To get to the pearl you must open the shell. Build a culture of workforce openness and discover your own gems.
Books, eyelids, convenience stores and even web browsers all have one thing in common... For them to function effectively they need to be open.
The same is true of the employees in any team, department or organization. Engagement (and all the good stuff that goes with it) thrives in a culture where open communication and workplace relationships are strong. In fact, today's workforce expects nothing less as they are used to posting their life stories in various public, online outlets.
Being open is having the capacity to
- talk freely (yet respectfully and constructively) about needs, opinions and concerns
- listen receptively to (rather than just hear) new ideas, questions and feedback
This bi-directional distribution of thoughts builds trust and helps advance any initiative, activity or project involving more than one person. It also ensures transparency and facilitates the dissemination of current status and issues in an ever-changing situation.
Lack of openness can create mistrust between employees, lead to hidden agendas and be detrimental to the team, attitude, work and productivity.
Managers who value the thoughts and opinions of their staff stand a much better chance of being successful. These leaders use a number of techniques and soft skills to build openness within their entire team
Don't assume people hear what you say
It's totally acceptable to ensure the other person got your message clearly by asking something like "So what do you think of that idea..." or "Any initial thoughts on how we proceed with this..."
Don't assume you heard what the other person said
It's perfectly ok to ask the other person to validate what you think you have heard using phrases like "Let me make sure I've got this right..." or "So what I'm hearing you say is..."
Be honest, but do it skillfully and tactfully.
Blunt, straight-talking managers frequently close down relationships leading to a speedy disconnect. Instead, ensure you express your message in a manner that people will be receptive to by using techniques such as making the audience (individual or group) the start point of conversation, asking for feedback on an idea and if there are issues to address, never blame or accuse but instead make it a problem-solving exercise.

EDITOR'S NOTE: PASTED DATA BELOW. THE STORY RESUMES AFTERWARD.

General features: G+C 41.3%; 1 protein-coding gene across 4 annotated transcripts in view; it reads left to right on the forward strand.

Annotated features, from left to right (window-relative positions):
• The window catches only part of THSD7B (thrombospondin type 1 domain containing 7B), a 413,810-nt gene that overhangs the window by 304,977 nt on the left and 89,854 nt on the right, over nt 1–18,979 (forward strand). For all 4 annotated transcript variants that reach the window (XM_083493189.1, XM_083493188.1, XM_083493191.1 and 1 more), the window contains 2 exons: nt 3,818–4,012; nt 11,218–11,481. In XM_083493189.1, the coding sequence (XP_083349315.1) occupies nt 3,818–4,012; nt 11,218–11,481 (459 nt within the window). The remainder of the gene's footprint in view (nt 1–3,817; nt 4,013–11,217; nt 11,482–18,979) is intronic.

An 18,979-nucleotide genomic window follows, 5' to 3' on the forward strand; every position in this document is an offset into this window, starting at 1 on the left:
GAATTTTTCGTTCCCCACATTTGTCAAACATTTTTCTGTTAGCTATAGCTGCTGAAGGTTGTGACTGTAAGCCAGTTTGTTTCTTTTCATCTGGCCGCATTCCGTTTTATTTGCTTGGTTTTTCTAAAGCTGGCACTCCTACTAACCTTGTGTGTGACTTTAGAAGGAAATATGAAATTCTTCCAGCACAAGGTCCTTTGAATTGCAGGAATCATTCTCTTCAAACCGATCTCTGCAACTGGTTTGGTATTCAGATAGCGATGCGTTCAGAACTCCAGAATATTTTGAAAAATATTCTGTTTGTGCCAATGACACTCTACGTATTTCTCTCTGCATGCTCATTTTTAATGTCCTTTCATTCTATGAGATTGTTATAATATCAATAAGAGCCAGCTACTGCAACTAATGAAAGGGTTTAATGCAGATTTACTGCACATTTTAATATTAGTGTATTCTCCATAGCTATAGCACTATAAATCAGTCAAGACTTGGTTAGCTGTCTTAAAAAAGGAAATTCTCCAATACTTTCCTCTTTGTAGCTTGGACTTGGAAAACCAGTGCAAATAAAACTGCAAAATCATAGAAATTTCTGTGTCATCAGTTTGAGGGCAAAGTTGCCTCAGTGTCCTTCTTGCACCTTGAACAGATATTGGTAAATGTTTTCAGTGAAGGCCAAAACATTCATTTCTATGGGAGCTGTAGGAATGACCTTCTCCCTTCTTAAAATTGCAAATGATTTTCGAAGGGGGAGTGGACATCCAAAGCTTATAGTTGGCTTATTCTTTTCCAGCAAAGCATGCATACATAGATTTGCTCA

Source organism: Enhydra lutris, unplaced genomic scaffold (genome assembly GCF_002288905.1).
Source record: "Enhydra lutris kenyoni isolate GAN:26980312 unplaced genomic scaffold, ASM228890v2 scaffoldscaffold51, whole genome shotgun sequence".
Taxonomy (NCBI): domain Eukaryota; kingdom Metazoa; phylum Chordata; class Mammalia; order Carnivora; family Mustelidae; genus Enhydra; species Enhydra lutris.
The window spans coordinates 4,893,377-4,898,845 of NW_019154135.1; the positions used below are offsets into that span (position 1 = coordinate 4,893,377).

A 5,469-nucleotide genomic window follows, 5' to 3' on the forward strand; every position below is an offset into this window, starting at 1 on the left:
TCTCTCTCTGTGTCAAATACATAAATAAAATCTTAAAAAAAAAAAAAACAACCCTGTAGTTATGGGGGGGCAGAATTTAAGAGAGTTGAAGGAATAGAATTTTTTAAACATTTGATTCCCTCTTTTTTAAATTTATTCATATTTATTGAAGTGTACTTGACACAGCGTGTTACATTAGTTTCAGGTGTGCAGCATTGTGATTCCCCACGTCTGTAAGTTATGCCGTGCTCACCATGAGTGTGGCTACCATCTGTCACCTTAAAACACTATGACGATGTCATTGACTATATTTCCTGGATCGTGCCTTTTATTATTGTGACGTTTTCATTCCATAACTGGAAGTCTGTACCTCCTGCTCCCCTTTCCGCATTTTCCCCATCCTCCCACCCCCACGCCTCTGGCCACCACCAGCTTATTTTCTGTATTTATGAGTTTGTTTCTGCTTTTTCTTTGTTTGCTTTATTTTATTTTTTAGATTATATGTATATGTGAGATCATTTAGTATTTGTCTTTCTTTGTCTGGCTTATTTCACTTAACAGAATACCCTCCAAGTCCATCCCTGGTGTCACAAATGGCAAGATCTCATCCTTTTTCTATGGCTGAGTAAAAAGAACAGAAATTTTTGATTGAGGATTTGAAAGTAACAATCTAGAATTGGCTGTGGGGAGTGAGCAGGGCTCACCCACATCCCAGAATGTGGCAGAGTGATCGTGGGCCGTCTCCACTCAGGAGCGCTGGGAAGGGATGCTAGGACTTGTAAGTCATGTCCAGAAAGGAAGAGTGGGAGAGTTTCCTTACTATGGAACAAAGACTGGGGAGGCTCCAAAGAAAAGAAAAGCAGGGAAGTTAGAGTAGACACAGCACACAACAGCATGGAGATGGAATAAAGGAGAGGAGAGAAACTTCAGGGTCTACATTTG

Encourage employees to express their needs.
It will always be better to have employees that open up and articulate their needs rather than keep them under wraps and trying to meet them at the expense of others. This can be done via proactive feedback in 1x1 sessions or in a group setting such as monthly meetings. Give thanks and recognition......every time.
Realize that (in almost all cases) what the other person is saying is true for them. Don't judge prematurely or jump to say something even if you disagree or know what they are saying is inaccurate. Let them finish then talk it through. This will maintain trust and ensure they come back to you next time rather than run to someone else.
'Walk the job' on a regular basis...but don't encroach on people.
Simply stopping by and asking how they are or if there is anything you can help with will show them that you genuinely care. If something is on their mind they will more than likely bring it up and you can discuss it there or schedule something with them to talk it through.
On the other hand, invading their workspace and talking specifics will appear blunt (see above) and micromanaging – even if you have good intentions.
Employee Engagement will flourish when the workforce is comfortable with having open communication with their bosses and peers. When they don't feel intimidated, know their opinions matter and are kept informed, employees will be much more relaxed, motivated and productive.
Ill-advised words from a boss or dismissed words from an employee are a bit like an impenetrable pearl shell in that no-one benefits and frustration ensues. But when openness permeates the business, who knows what jewels may be found.
The Business Transformation Network has posted this article in partnership with Shea Heaver.com
Shea Heaver was born in England but grew up, was educated and started his career in Northern Ireland before moving to South Florida in the mid-1990s.
Drawing on his years of management experience in the global IT field, he became a passionate promoter of a people-centric culture to improve organizational performance. Through his work in the US, Canada, Europe, Asia, etc... he increasingly realized that individuals who feel valued lead to teams that are motivated, innovative and highly productive.
He founded OptimaWork, with a focus on helping organizations achieve higher Employee Engagement, improve Leadership, increase Job Satisfaction and build better Workplace Relationships.